The EB-5 Reform and Integrity Act of 2022 brought many changes to the EB-5 program. For the latest information, please click here.
Everyone in the EB-5 world is aware of the complaint filed by the SEC against a Chicago regional center and its principal. I would like to share some perspectives.
Let me first state that I’m fully aware that a complaint involves allegations and accusations that may or may not be true.
Whether true or not, the complaint has created shock waves on an international basis. It is front page headlines in China. What are its impacts?
In my opinion, there could be some positive impacts. EB-5 will thrive only if good projects are made available by developers acting in good faith. If there are enough negative headlines, the entire program could die. Hopefully, the complaint will serve as a warning signal to stave off developers looking to lure foreign investors into untenable (or worse) investments through the EB-5 program. Developers should be more concerned if the allegations had been more nuanced. If the allegations are true, this developer engaged in outright theft of funds and blatant fraud. There is nothing borderline about these charges.
However, I am very concerned whether these headlines, and others like it, could result in the Chinese Government taking action to prevent the outflow of funds to the U.S. for Chinese EB-5 investors. Certainly, this will be yet another reminder to Chinese agents to be cautious and perform extra due diligence before encouraging investors to invest in a particular project. For investors, this is clearly a warning to retain a financial professional to research an investment project before investing. Investors need to understand the use that will be made of their money, what has to happen for the project to go forward, what milestones must be reached for the jobs to be created and whether the developers’ assumptions on which job creation projection is based make sense. The good news is that the watchdog agency did its job, stepping in quickly enough to preserve the investors’ capital before it was disbursed. However, investors and their representatives may insist on increased internal control mechanisms to enhance the safety of their investments, consistent with the legal requirement that the investment be at risk.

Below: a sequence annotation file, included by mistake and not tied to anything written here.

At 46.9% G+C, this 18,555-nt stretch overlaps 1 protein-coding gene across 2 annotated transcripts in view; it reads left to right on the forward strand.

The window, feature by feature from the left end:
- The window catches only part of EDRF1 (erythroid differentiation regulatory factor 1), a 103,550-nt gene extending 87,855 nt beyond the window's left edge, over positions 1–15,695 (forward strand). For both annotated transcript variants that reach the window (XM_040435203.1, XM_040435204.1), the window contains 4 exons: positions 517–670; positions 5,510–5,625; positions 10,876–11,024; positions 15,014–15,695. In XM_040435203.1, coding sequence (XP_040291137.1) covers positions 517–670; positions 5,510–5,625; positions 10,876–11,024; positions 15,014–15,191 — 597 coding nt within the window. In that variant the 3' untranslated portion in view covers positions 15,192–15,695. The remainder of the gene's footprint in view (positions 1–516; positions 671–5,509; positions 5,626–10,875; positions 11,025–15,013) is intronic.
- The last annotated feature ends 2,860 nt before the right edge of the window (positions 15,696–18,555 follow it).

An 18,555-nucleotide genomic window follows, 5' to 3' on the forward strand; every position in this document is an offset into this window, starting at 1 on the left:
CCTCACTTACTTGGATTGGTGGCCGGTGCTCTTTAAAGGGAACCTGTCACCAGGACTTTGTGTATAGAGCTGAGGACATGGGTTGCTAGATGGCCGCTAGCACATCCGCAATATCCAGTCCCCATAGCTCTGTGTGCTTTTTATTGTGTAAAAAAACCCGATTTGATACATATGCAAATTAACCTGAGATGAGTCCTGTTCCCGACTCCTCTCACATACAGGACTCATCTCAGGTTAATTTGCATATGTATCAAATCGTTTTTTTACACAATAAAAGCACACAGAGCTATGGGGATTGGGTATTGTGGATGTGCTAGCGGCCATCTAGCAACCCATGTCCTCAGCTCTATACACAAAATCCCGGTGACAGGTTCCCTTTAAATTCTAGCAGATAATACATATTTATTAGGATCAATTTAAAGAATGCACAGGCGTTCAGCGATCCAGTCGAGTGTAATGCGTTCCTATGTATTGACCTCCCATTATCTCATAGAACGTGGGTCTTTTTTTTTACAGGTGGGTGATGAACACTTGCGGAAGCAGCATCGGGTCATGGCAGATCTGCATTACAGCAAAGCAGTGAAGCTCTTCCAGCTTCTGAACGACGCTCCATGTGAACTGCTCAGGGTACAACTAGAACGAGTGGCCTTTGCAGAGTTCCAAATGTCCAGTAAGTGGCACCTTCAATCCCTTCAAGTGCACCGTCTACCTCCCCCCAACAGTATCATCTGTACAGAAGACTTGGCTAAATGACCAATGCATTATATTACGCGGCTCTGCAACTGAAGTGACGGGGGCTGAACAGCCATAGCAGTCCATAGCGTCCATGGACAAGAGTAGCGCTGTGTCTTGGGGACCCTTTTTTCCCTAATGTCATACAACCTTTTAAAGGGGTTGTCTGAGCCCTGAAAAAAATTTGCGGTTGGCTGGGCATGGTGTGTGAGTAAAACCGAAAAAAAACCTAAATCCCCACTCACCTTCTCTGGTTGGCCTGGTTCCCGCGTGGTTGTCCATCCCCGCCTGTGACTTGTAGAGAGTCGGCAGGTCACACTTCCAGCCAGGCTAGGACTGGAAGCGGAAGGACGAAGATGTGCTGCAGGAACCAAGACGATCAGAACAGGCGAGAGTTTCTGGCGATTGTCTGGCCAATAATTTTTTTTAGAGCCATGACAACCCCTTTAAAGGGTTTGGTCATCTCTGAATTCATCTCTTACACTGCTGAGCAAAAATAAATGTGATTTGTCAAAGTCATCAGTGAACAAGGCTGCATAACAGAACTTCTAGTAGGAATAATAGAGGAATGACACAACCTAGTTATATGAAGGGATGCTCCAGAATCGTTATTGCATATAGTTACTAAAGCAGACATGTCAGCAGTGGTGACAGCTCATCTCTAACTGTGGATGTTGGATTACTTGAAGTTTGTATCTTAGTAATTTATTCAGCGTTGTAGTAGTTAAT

From the lawyer’s point of view, it is another wake up call to be diligent regarding review of projects in which his or her investor clients choose to invest or projects which he or she will be representing before USCIS. To a great extent, the attorney is unable to go behind the documents to ascertain definitively whether the documents or information provided are true or not. However, certain warning signs may exist.
In my capacity as Chair of the Best Practices Committee of IIUSA, I have been working with industry leaders in developing best practices for regional centers, project developers and others involved in the EB-5 industry. This development adds even further importance and urgency to this effort. We plan to release the results of our deliberations in June.
The EB-5 program clearly does not need any further negative publicity. Everybody involved in the program – from project developers to regional centers to immigration attorneys to securities attorneys to economists to business plan writers to migration agents to escrow agents – have an important role to play in making certain that the EB-5 program thrives and meets the estimable goals that Congress had in mind when it created the program.